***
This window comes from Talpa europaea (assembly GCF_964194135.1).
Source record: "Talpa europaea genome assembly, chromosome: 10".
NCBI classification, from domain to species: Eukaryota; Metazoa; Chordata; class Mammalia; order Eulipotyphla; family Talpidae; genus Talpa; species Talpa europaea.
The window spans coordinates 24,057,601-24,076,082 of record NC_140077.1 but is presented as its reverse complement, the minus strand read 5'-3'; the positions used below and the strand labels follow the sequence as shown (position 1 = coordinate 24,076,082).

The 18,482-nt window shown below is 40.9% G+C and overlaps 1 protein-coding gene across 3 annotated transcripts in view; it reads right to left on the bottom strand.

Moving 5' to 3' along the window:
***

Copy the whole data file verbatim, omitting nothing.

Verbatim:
This window comes from Talpa europaea (assembly GCF_964194135.1).
Source record: "Talpa europaea genome assembly, chromosome: 10".
NCBI classification, from domain to species: Eukaryota; Metazoa; Chordata; class Mammalia; order Eulipotyphla; family Talpidae; genus Talpa; species Talpa europaea.
The window spans coordinates 24,057,601-24,076,082 of record NC_140077.1 but is presented as its reverse complement, the minus strand read 5'-3'; the positions used below and the strand labels follow the sequence as shown (position 1 = coordinate 24,076,082).

The 18,482-nt window shown below is 40.9% G+C and overlaps 1 protein-coding gene across 3 annotated transcripts in view; it reads right to left on the bottom strand.

Moving 5' to 3' along the window: